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SBJ/December 5 - 11, 2005/Other News
The state of minor league baseball 2005
Published December 5, 2005
Minor League Baseball, despite a historic run-up in attendance, is grappling with coast-to-coast problems with franchise profitability.
Mike Moore, MiLB president, said roughly half of the 176 affiliated minor-league clubs are set to post net losses for the 2005 season, with 30 percent losing money just from operations. The ratios are virtually the same as in 2004, but arrive against a backdrop that saw a record aggregate attendance in 2005 of 41.33 million, sharply increased Internet traffic to minorleaguebaseball.com through a new relationship with MLB Advanced Media, and improved merchandise sales.
In the late 1990s, more than two-thirds of affiliated minor-league clubs were profitable.
Moore intends to make a formal call for heightened cost controls and improved fiscal prudence during prepared remarks he will make at baseball’s Winter Meetings, beginning today in Dallas.
“Most of what we’re seeing around the industry is good, but this issue regarding profits is very troubling,” Moore said. “We’re continuing to see new and improved stadiums and new locations, which is great, but also with cost structures that carry more long-term debt and more overhead.”
As a whole, Minor League Baseball is a money-making enterprise and a venture continuing to draw high-net-worth individuals and large corporations; collective 2004 profits were $45 million and 2005 figures, expected to be similar, are still being tabulated.
But 60 percent of that 2004 profit was concentrated among 16 top teams, a trend many franchise operators only see deepening.
A look inside the industry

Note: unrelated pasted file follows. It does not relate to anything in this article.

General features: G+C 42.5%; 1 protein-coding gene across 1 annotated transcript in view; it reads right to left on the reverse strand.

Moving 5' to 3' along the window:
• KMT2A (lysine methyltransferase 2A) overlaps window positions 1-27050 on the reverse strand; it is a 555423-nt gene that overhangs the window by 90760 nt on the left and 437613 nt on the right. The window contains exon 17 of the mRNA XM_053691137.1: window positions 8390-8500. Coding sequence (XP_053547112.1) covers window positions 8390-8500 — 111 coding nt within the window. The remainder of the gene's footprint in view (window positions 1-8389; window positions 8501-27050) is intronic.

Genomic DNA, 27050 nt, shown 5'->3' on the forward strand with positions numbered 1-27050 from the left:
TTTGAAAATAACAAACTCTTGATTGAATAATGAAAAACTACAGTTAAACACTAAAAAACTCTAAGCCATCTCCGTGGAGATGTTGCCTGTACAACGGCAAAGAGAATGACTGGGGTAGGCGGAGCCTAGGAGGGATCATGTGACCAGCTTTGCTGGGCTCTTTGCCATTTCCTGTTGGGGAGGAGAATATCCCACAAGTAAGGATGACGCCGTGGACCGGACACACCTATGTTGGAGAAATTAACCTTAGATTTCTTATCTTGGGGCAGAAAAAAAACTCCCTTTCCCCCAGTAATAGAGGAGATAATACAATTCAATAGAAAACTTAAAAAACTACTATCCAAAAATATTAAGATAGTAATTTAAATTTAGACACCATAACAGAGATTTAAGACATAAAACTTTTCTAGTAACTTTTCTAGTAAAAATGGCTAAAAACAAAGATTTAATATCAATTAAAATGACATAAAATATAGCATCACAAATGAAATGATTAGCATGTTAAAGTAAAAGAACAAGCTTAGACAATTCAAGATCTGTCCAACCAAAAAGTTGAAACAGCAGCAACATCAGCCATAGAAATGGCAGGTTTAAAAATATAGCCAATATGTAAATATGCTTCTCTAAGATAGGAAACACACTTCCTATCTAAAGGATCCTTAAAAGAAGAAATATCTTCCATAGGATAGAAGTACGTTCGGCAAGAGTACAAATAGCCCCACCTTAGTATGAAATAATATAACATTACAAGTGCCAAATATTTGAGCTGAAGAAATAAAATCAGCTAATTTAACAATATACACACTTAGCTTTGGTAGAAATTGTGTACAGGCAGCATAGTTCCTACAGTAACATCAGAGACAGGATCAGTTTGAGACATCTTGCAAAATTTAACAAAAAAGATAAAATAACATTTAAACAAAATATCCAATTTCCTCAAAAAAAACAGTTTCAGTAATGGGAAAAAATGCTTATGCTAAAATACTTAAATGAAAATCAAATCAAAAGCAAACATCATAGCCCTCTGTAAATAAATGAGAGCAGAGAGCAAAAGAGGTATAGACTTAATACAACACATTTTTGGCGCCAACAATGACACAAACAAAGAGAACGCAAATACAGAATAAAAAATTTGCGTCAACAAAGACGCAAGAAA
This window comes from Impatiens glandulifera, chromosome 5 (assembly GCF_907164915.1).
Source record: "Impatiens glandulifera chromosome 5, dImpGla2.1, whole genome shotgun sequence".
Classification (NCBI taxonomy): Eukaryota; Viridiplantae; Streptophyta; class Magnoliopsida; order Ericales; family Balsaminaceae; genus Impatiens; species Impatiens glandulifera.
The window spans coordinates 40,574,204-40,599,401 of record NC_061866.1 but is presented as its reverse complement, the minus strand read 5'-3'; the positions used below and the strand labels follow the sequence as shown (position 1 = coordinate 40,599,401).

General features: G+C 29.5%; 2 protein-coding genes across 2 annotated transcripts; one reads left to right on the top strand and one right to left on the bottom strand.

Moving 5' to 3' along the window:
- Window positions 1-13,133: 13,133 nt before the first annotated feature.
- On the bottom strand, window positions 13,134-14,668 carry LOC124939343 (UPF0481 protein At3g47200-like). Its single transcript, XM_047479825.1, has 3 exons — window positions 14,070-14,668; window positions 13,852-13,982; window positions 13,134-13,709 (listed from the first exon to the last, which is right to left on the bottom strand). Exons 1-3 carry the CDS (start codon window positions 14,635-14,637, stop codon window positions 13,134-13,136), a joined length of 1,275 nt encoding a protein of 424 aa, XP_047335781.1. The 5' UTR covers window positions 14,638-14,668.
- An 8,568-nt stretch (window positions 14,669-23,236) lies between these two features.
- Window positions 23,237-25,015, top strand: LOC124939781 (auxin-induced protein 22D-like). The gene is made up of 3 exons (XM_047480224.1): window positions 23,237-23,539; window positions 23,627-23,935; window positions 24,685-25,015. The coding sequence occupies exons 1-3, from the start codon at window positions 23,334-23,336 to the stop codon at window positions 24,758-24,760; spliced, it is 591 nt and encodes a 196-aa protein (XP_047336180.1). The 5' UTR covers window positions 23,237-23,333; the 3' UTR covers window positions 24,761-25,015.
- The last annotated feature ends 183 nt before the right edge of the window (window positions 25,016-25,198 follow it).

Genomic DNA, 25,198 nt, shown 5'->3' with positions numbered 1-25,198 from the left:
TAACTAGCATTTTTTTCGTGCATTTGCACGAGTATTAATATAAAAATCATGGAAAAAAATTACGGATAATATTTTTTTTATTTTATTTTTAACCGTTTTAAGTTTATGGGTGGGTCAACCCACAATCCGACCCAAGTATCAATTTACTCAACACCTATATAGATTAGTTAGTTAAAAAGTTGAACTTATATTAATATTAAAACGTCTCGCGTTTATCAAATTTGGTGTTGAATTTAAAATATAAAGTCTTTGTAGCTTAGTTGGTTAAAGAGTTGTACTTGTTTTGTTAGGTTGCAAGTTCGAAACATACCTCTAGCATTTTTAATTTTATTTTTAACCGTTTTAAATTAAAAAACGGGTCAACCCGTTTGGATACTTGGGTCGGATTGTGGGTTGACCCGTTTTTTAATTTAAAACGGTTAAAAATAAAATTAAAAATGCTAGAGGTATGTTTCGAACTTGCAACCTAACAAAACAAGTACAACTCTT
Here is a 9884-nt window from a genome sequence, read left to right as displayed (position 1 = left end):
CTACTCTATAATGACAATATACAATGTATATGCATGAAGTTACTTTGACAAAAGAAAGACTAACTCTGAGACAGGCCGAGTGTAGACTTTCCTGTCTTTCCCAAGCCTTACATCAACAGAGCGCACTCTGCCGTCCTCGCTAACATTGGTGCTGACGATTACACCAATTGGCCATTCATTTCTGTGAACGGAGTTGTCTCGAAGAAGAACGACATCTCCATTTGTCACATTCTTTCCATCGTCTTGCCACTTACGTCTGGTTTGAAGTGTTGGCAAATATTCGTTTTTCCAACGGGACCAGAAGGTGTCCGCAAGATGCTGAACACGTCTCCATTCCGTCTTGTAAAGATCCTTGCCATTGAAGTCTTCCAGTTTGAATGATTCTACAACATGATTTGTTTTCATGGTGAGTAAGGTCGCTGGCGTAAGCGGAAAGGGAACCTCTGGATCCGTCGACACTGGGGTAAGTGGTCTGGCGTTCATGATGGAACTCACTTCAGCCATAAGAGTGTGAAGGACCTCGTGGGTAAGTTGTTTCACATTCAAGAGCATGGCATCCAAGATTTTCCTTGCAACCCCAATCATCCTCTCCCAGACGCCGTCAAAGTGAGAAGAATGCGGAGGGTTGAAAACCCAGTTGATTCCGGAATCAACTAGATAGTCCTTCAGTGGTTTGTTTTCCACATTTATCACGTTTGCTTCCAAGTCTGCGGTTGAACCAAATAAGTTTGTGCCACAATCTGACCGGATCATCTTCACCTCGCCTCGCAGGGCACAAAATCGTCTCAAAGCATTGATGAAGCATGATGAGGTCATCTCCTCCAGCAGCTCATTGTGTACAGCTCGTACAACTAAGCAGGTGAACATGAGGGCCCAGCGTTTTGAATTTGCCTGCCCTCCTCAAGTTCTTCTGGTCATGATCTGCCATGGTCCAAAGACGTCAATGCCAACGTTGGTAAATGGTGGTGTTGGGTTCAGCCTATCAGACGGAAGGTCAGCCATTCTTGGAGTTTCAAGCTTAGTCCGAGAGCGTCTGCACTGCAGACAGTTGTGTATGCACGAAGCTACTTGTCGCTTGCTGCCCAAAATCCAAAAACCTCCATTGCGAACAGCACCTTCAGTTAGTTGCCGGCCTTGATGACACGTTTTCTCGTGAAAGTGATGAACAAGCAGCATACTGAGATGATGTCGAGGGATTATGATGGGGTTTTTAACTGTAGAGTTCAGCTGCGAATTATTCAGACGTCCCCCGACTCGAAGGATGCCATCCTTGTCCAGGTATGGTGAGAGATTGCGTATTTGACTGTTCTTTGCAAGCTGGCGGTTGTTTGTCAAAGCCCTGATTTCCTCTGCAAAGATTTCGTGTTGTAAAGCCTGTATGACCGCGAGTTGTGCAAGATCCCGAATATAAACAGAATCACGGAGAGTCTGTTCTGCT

During these phone interviews, executives were surveyed on a number of marketing topics, including budgets, advertising and promotions techniques, and ticket sales methods. Questions were asked using a five-point Likert scale, as well as open-ended and direct-response questions. Results for the questions that focused on ticket-sales breakdowns and the average marketing budgets are presented here.
“Life is very good for the haves in this industry. The have-nots, by and large, are getting killed,” said Mike Veeck, president of the Goldklang Group, which operates three affiliated minor league teams and three independent clubs. “I’m still very bullish on this business, but there are some clubs that are in real trouble.”
The financial crunch arrives from two key sources: stadium debt as team operators are receiving less help than before from municipalities paying for new construction, and soaring franchise prices. Team sales now routinely reach $15 million to $20 million, exponentially higher than even a few years ago.
As recently as 2000, a Class AAA team could easily be had for $10 million. Earlier this year, the Class A Lexington (Ky.) Legends of the South Atlantic League, and their home stadium Applebee’s Park, sold for $24 million.